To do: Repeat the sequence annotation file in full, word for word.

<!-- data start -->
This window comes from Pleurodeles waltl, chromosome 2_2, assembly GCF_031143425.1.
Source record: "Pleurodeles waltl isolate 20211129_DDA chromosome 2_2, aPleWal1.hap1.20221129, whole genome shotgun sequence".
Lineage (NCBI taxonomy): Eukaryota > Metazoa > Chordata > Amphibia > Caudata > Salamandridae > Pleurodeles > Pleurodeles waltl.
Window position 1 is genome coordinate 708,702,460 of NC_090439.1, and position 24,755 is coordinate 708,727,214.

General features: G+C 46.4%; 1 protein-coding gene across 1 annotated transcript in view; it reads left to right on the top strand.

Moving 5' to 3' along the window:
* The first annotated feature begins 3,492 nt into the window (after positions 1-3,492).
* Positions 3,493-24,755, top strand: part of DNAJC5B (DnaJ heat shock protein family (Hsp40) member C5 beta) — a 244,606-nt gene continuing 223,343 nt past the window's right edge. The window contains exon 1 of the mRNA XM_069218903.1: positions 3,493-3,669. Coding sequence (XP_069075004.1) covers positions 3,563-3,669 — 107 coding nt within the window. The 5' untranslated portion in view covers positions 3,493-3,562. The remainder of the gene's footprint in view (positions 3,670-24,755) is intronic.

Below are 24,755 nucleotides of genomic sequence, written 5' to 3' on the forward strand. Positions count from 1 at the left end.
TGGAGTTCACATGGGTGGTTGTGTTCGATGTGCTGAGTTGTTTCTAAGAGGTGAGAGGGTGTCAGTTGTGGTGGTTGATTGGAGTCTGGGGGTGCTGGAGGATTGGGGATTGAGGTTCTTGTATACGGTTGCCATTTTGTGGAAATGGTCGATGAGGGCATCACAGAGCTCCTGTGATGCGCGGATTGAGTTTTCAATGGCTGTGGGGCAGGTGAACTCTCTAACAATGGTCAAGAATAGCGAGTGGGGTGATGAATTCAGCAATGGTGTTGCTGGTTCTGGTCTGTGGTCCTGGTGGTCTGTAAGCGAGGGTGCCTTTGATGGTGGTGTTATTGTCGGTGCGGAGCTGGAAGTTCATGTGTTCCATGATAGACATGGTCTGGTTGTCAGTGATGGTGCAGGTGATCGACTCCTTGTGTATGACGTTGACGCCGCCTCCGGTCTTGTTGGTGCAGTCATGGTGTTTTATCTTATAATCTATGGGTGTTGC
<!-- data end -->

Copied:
This window comes from Pleurodeles waltl, chromosome 2_2, assembly GCF_031143425.1.
Source record: "Pleurodeles waltl isolate 20211129_DDA chromosome 2_2, aPleWal1.hap1.20221129, whole genome shotgun sequence".
Lineage (NCBI taxonomy): Eukaryota > Metazoa > Chordata > Amphibia > Caudata > Salamandridae > Pleurodeles > Pleurodeles waltl.
Window position 1 is genome coordinate 708,702,460 of NC_090439.1, and position 24,755 is coordinate 708,727,214.

General features: G+C 46.4%; 1 protein-coding gene across 1 annotated transcript in view; it reads left to right on the top strand.

Moving 5' to 3' along the window:
* The first annotated feature begins 3,492 nt into the window (after positions 1-3,492).
* Positions 3,493-24,755, top strand: part of DNAJC5B (DnaJ heat shock protein family (Hsp40) member C5 beta) — a 244,606-nt gene continuing 223,343 nt past the window's right edge. The window contains exon 1 of the mRNA XM_069218903.1: positions 3,493-3,669. Coding sequence (XP_069075004.1) covers positions 3,563-3,669 — 107 coding nt within the window. The 5' untranslated portion in view covers positions 3,493-3,562. The remainder of the gene's footprint in view (positions 3,670-24,755) is intronic.

Below are 24,755 nucleotides of genomic sequence, written 5' to 3' on the forward strand. Positions count from 1 at the left end.
TGGAGTTCACATGGGTGGTTGTGTTCGATGTGCTGAGTTGTTTCTAAGAGGTGAGAGGGTGTCAGTTGTGGTGGTTGATTGGAGTCTGGGGGTGCTGGAGGATTGGGGATTGAGGTTCTTGTATACGGTTGCCATTTTGTGGAAATGGTCGATGAGGGCATCACAGAGCTCCTGTGATGCGCGGATTGAGTTTTCAATGGCTGTGGGGCAGGTGAACTCTCTAACAATGGTCAAGAATAGCGAGTGGGGTGATGAATTCAGCAATGGTGTTGCTGGTTCTGGTCTGTGGTCCTGGTGGTCTGTAAGCGAGGGTGCCTTTGATGGTGGTGTTATTGTCGGTGCGGAGCTGGAAGTTCATGTGTTCCATGATAGACATGGTCTGGTTGTCAGTGATGGTGCAGGTGATCGACTCCTTGTGTATGACGTTGACGCCGCCTCCGGTCTTGTTGGTGCAGTCATGGTGTTTTATCTTATAATCTATGGGTGTTGC